Assembling twenty-six of the city’s finest jazz-oriented improvisers and composers in various formations, the Winnipeg Jazz Orchestra’s twenty-fifth anniversary session collates ten arrangements which reflect the varied heritage of the Prairie city and beyond. The tunes range from non-member John Stetch’s three-part reflection on his Ukrainian-Canadian heritage to briefer explorations of Métis, Indigenous, and diaspora cultures, which manage to be profound, celebratory, and danceable all at once. This is a musical, not an anthropological, program, so the messages are projected through a notable collection of carefully modulated section work, as well as distinctive trumpet, trombone, and saxophone solos, and, most prominently, pianist Will Bonness. His attendant playing encompasses exploratory clanks and clinks, responsive swing, formalized glissandi, and player piano–like riffs, depending on the circumstances.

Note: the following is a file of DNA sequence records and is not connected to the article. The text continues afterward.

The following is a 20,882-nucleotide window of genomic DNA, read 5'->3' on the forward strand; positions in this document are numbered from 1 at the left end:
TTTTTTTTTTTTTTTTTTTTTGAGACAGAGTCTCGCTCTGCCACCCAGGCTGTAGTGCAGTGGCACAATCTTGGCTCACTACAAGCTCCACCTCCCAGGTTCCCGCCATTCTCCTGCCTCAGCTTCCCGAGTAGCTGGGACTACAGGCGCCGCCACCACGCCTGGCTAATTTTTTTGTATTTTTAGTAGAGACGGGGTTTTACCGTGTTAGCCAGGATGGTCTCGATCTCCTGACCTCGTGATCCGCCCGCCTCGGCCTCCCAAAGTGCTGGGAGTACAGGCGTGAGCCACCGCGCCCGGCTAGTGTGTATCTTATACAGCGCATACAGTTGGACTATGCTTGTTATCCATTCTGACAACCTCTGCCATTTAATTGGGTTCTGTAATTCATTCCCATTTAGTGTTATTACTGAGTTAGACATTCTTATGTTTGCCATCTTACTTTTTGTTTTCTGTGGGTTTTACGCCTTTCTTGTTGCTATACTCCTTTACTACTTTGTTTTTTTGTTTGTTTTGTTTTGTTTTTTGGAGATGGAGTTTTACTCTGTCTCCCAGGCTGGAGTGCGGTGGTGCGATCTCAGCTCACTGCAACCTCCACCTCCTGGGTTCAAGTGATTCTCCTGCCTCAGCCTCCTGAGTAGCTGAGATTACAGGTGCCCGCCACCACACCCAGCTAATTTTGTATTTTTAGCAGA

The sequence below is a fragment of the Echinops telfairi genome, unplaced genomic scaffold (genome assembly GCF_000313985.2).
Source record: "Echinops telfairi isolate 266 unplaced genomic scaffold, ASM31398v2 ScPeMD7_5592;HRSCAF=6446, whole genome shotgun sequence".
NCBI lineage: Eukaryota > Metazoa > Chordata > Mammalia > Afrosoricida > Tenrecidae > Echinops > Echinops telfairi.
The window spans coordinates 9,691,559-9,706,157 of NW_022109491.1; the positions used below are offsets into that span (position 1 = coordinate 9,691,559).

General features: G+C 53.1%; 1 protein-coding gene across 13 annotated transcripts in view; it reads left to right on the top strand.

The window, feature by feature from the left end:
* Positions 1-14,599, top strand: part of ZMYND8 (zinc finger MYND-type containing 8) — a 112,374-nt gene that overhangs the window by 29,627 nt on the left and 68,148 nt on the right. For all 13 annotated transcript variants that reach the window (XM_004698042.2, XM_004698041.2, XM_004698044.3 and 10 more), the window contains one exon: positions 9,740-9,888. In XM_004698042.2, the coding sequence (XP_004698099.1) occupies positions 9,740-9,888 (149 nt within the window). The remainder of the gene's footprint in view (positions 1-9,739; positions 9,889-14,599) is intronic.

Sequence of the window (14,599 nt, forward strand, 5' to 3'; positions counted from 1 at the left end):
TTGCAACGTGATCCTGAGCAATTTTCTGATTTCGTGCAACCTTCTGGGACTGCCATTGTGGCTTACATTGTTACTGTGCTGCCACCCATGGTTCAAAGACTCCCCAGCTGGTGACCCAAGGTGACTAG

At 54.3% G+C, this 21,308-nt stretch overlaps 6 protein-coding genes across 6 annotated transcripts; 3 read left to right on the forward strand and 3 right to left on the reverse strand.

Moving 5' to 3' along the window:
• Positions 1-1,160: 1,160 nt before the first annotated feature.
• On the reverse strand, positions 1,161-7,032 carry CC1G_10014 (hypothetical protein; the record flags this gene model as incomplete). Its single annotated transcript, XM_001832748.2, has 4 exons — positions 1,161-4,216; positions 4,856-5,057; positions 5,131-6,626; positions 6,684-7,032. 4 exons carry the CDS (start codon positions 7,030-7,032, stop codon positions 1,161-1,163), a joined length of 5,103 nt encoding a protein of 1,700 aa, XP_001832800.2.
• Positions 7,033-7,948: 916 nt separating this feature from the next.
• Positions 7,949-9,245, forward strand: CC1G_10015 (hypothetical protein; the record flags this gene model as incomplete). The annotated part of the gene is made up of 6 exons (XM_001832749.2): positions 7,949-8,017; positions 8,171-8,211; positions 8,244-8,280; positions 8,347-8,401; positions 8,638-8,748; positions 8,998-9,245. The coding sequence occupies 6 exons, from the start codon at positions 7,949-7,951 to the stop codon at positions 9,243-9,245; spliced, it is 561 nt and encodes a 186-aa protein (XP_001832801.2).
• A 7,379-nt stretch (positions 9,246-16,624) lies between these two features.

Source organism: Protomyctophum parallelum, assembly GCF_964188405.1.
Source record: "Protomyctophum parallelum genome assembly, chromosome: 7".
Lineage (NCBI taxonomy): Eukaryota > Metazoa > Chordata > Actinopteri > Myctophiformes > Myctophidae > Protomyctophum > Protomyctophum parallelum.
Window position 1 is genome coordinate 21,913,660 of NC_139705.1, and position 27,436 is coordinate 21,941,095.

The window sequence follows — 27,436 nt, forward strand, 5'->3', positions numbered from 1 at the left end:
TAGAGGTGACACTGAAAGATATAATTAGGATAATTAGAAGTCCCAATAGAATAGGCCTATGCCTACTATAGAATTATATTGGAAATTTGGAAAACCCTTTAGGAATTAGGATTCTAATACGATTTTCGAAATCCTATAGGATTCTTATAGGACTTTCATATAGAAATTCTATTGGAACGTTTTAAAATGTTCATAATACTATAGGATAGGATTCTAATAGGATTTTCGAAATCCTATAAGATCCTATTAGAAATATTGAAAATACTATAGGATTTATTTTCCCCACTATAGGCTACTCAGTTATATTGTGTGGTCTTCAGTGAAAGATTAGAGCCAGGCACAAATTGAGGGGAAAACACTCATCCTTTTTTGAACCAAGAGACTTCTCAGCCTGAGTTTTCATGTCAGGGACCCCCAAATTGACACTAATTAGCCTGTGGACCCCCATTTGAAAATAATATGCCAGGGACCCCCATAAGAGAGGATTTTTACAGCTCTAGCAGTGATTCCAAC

Moving from mellow trumpet portamenti and muted reed vibrations, Stetch’s The Parallel Steppes integrates instrumental interplay and limited, chorale-like vocal murmuring, and ups the tempo with chortling saxes, plunger brass, and a swing groove, creating sequences midway between Prairie hoedowns and Carpathian dances. With breaks for percussion rumbles, contrapuntal horn vamps, and brief string section interjections, the Richard Gillis–conducted band concentrates on layered harmonies and decisive crescendos. Throughout the rest of the disc, interludes referencing African dance parties, South American folk songs, and Indigenous spiritualism mix with hardcore jazz.